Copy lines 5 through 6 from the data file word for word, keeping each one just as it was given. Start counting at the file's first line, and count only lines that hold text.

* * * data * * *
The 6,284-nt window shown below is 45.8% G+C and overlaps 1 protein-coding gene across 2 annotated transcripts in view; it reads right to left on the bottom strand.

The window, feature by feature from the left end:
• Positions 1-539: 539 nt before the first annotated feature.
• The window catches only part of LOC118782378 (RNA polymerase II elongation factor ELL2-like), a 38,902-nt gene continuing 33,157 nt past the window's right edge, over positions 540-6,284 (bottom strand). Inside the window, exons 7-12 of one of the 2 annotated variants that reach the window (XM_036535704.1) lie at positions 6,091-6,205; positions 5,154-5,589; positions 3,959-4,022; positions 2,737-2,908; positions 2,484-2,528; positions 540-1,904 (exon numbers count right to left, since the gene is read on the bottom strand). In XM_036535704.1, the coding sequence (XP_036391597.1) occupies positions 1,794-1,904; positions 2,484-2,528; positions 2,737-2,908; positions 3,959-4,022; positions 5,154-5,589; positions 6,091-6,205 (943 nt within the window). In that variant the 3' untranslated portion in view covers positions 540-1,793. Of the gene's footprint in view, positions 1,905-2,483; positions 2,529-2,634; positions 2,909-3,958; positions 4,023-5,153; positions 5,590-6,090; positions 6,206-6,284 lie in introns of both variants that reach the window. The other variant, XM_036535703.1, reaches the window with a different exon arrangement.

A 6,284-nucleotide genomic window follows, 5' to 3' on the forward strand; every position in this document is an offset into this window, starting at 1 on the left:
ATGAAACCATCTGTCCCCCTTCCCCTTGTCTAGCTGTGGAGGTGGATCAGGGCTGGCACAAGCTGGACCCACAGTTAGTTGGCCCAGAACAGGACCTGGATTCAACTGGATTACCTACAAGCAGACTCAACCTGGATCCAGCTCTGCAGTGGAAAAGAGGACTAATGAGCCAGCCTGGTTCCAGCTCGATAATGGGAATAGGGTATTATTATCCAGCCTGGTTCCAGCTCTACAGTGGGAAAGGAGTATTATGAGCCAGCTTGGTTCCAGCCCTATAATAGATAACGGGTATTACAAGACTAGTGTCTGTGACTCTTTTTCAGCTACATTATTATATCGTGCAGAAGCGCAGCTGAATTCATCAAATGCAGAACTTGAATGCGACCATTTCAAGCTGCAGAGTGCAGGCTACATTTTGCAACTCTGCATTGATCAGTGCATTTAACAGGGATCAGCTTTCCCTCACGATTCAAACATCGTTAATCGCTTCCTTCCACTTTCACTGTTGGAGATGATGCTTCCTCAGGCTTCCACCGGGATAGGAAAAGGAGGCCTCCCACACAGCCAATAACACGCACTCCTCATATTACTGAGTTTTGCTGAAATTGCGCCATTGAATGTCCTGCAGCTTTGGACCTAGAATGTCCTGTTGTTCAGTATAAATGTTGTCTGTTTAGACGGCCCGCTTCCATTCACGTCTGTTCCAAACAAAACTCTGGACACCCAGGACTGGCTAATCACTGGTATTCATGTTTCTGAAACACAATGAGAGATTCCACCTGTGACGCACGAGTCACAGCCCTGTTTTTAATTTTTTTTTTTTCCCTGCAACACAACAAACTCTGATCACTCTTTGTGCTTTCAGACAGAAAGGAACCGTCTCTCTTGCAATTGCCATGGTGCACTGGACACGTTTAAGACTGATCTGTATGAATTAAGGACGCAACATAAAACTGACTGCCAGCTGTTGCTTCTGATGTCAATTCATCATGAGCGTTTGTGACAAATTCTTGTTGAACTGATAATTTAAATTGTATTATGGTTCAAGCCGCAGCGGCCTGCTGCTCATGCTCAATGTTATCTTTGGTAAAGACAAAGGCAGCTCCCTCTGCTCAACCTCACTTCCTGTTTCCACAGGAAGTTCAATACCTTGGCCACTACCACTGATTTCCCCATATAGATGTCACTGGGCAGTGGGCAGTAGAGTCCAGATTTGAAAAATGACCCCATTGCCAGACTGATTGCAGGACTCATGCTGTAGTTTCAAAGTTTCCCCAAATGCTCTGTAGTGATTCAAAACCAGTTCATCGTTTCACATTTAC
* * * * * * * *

A 6,284-nucleotide genomic window follows, 5' to 3' on the forward strand; every position in this document is an offset into this window, starting at 1 on the left:
ATGAAACCATCTGTCCCCCTTCCCCTTGTCTAGCTGTGGAGGTGGATCAGGGCTGGCACAAGCTGGACCCACAGTTAGTTGGCCCAGAACAGGACCTGGATTCAACTGGATTACCTACAAGCAGACTCAACCTGGATCCAGCTCTGCAGTGGAAAAGAGGACTAATGAGCCAGCCTGGTTCCAGCTCGATAATGGGAATAGGGTATTATTATCCAGCCTGGTTCCAGCTCTACAGTGGGAAAGGAGTATTATGAGCCAGCTTGGTTCCAGCCCTATAATAGATAACGGGTATTACAAGACTAGTGTCTGTGACTCTTTTTCAGCTACATTATTATATCGTGCAGAAGCGCAGCTGAATTCATCAAATGCAGAACTTGAATGCGACCATTTCAAGCTGCAGAGTGCAGGCTACATTTTGCAACTCTGCATTGATCAGTGCATTTAACAGGGATCAGCTTTCCCTCACGATTCAAACATCGTTAATCGCTTCCTTCCACTTTCACTGTTGGAGATGATGCTTCCTCAGGCTTCCACCGGGATAGGAAAAGGAGGCCTCCCACACAGCCAATAACACGCACTCCTCATATTACTGAGTTTTGCTGAAATTGCGCCATTGAATGTCCTGCAGCTTTGGACCTAGAATGTCCTGTTGTTCAGTATAAATGTTGTCTGTTTAGACGGCCCGCTTCCATTCACGTCTGTTCCAAACAAAACTCTGGACACCCAGGACTGGCTAATCACTGGTATTCATGTTTCTGAAACACAATGAGAGATTCCACCTGTGACGCACGAGTCACAGCCCTGTTTTTAATTTTTTTTTTTTCCCTGCAACACAACAAACTCTGATCACTCTTTGTGCTTTCAGACAGAAAGGAACCGTCTCTCTTGCAATTGCCATGGTGCACTGGACACGTTTAAGACTGATCTGTATGAATTAAGGACGCAACATAAAACTGACTGCCAGCTGTTGCTTCTGATGTCAATTCATCATGAGCGTTTGTGACAAATTCTTGTTGAACTGATAATTTAAATTGTATTATGGTTCAAGCCGCAGCGGCCTGCTGCTCATGCTCAATGTTATCTTTGGTAAAGACAAAGGCAGCTCCCTCTGCTCAACCTCACTTCCTGTTTCCACAGGAAGTTCAATACCTTGGCCACTACCACTGATTTCCCCATATAGATGTCACTGGGCAGTGGGCAGTAGAGTCCAGATTTGAAAAATGACCCCATTGCCAGACTGATTGCAGGACTCATGCTGTAGTTTCAAAGTTTCCCCAAATGCTCTGTAGTGATTCAAAACCAGTTCATCGTTTCACATTTAC